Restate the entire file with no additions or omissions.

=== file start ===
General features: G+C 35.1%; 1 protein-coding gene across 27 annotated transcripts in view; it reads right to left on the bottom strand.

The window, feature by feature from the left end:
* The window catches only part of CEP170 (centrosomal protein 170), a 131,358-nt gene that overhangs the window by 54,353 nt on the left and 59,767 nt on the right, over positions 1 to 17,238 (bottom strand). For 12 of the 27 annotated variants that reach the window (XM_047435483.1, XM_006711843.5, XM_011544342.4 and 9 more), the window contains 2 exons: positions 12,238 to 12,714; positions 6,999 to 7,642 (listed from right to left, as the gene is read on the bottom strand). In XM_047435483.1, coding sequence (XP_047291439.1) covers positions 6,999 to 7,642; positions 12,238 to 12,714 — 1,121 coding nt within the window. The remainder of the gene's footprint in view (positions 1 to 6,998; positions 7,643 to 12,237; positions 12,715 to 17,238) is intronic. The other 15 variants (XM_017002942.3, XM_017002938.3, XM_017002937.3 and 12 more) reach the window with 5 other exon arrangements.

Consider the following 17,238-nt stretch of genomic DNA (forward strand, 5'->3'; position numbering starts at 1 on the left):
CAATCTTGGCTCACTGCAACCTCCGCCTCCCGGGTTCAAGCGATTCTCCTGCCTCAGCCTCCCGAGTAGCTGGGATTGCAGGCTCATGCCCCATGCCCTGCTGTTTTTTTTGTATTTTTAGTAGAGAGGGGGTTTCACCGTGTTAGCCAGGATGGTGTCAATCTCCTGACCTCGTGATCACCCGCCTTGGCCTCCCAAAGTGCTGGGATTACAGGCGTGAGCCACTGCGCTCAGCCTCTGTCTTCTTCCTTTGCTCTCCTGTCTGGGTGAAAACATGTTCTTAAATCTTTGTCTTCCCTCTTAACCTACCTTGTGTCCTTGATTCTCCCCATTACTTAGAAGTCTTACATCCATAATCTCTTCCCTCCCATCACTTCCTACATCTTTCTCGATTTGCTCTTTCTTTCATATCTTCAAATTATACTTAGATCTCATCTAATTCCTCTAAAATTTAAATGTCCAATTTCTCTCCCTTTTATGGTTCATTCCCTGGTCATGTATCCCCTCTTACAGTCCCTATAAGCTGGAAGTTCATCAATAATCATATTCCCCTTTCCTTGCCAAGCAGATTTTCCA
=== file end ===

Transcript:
General features: G+C 35.1%; 1 protein-coding gene across 27 annotated transcripts in view; it reads right to left on the bottom strand.

The window, feature by feature from the left end:
* The window catches only part of CEP170 (centrosomal protein 170), a 131,358-nt gene that overhangs the window by 54,353 nt on the left and 59,767 nt on the right, over positions 1 to 17,238 (bottom strand). For 12 of the 27 annotated variants that reach the window (XM_047435483.1, XM_006711843.5, XM_011544342.4 and 9 more), the window contains 2 exons: positions 12,238 to 12,714; positions 6,999 to 7,642 (listed from right to left, as the gene is read on the bottom strand). In XM_047435483.1, coding sequence (XP_047291439.1) covers positions 6,999 to 7,642; positions 12,238 to 12,714 — 1,121 coding nt within the window. The remainder of the gene's footprint in view (positions 1 to 6,998; positions 7,643 to 12,237; positions 12,715 to 17,238) is intronic. The other 15 variants (XM_017002942.3, XM_017002938.3, XM_017002937.3 and 12 more) reach the window with 5 other exon arrangements.

Consider the following 17,238-nt stretch of genomic DNA (forward strand, 5'->3'; position numbering starts at 1 on the left):
CAATCTTGGCTCACTGCAACCTCCGCCTCCCGGGTTCAAGCGATTCTCCTGCCTCAGCCTCCCGAGTAGCTGGGATTGCAGGCTCATGCCCCATGCCCTGCTGTTTTTTTTGTATTTTTAGTAGAGAGGGGGTTTCACCGTGTTAGCCAGGATGGTGTCAATCTCCTGACCTCGTGATCACCCGCCTTGGCCTCCCAAAGTGCTGGGATTACAGGCGTGAGCCACTGCGCTCAGCCTCTGTCTTCTTCCTTTGCTCTCCTGTCTGGGTGAAAACATGTTCTTAAATCTTTGTCTTCCCTCTTAACCTACCTTGTGTCCTTGATTCTCCCCATTACTTAGAAGTCTTACATCCATAATCTCTTCCCTCCCATCACTTCCTACATCTTTCTCGATTTGCTCTTTCTTTCATATCTTCAAATTATACTTAGATCTCATCTAATTCCTCTAAAATTTAAATGTCCAATTTCTCTCCCTTTTATGGTTCATTCCCTGGTCATGTATCCCCTCTTACAGTCCCTATAAGCTGGAAGTTCATCAATAATCATATTCCCCTTTCCTTGCCAAGCAGATTTTCCA